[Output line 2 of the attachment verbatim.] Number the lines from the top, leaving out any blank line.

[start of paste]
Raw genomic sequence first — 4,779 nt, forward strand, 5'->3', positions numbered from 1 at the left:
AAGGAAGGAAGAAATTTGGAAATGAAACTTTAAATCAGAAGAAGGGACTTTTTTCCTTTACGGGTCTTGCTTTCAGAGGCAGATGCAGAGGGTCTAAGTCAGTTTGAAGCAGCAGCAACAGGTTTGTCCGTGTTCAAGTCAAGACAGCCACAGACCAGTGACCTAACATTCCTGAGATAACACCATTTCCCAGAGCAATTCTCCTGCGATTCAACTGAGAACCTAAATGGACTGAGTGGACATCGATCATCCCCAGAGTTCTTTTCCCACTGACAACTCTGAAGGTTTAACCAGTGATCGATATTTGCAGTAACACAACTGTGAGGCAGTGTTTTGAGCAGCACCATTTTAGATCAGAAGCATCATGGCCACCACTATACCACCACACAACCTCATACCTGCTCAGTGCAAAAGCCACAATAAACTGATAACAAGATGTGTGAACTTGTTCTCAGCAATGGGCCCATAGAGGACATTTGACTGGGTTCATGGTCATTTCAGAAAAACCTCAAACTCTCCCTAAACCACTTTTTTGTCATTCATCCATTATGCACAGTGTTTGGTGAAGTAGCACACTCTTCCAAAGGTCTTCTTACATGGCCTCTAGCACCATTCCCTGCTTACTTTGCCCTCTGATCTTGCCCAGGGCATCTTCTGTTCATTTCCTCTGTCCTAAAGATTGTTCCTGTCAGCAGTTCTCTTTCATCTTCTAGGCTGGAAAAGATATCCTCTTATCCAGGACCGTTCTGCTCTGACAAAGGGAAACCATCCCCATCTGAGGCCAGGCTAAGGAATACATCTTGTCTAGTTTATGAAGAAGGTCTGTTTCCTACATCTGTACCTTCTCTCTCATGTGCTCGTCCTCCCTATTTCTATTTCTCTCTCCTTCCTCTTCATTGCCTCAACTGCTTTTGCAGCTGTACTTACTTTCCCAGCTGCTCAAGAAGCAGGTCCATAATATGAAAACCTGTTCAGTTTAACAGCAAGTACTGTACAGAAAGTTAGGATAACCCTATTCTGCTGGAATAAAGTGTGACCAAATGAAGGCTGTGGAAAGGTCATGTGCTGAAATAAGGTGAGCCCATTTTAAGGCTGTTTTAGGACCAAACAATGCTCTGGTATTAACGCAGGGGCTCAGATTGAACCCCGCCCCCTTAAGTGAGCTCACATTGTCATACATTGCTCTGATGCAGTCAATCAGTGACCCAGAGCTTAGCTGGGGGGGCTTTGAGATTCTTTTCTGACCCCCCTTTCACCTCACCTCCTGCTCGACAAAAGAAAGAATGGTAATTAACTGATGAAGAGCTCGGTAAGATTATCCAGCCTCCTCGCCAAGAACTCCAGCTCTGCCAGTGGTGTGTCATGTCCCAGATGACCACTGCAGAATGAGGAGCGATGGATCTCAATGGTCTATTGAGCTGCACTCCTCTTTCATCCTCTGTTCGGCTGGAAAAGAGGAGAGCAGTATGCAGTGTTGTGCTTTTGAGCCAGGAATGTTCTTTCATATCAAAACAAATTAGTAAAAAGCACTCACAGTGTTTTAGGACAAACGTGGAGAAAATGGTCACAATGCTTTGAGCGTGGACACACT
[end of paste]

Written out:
AAGGAAGGAAGAAATTTGGAAATGAAACTTTAAATCAGAAGAAGGGACTTTTTTCCTTTACGGGTCTTGCTTTCAGAGGCAGATGCAGAGGGTCTAAGTCAGTTTGAAGCAGCAGCAACAGGTTTGTCCGTGTTCAAGTCAAGACAGCCACAGACCAGTGACCTAACATTCCTGAGATAACACCATTTCCCAGAGCAATTCTCCTGCGATTCAACTGAGAACCTAAATGGACTGAGTGGACATCGATCATCCCCAGAGTTCTTTTCCCACTGACAACTCTGAAGGTTTAACCAGTGATCGATATTTGCAGTAACACAACTGTGAGGCAGTGTTTTGAGCAGCACCATTTTAGATCAGAAGCATCATGGCCACCACTATACCACCACACAACCTCATACCTGCTCAGTGCAAAAGCCACAATAAACTGATAACAAGATGTGTGAACTTGTTCTCAGCAATGGGCCCATAGAGGACATTTGACTGGGTTCATGGTCATTTCAGAAAAACCTCAAACTCTCCCTAAACCACTTTTTTGTCATTCATCCATTATGCACAGTGTTTGGTGAAGTAGCACACTCTTCCAAAGGTCTTCTTACATGGCCTCTAGCACCATTCCCTGCTTACTTTGCCCTCTGATCTTGCCCAGGGCATCTTCTGTTCATTTCCTCTGTCCTAAAGATTGTTCCTGTCAGCAGTTCTCTTTCATCTTCTAGGCTGGAAAAGATATCCTCTTATCCAGGACCGTTCTGCTCTGACAAAGGGAAACCATCCCCATCTGAGGCCAGGCTAAGGAATACATCTTGTCTAGTTTATGAAGAAGGTCTGTTTCCTACATCTGTACCTTCTCTCTCATGTGCTCGTCCTCCCTATTTCTATTTCTCTCTCCTTCCTCTTCATTGCCTCAACTGCTTTTGCAGCTGTACTTACTTTCCCAGCTGCTCAAGAAGCAGGTCCATAATATGAAAACCTGTTCAGTTTAACAGCAAGTACTGTACAGAAAGTTAGGATAACCCTATTCTGCTGGAATAAAGTGTGACCAAATGAAGGCTGTGGAAAGGTCATGTGCTGAAATAAGGTGAGCCCATTTTAAGGCTGTTTTAGGACCAAACAATGCTCTGGTATTAACGCAGGGGCTCAGATTGAACCCCGCCCCCTTAAGTGAGCTCACATTGTCATACATTGCTCTGATGCAGTCAATCAGTGACCCAGAGCTTAGCTGGGGGGGCTTTGAGATTCTTTTCTGACCCCCCTTTCACCTCACCTCCTGCTCGACAAAAGAAAGAATGGTAATTAACTGATGAAGAGCTCGGTAAGATTATCCAGCCTCCTCGCCAAGAACTCCAGCTCTGCCAGTGGTGTGTCATGTCCCAGATGACCACTGCAGAATGAGGAGCGATGGATCTCAATGGTCTATTGAGCTGCACTCCTCTTTCATCCTCTGTTCGGCTGGAAAAGAGGAGAGCAGTATGCAGTGTTGTGCTTTTGAGCCAGGAATGTTCTTTCATATCAAAACAAATTAGTAAAAAGCACTCACAGTGTTTTAGGACAAACGTGGAGAAAATGGTCACAATGCTTTGAGCGTGGACACACT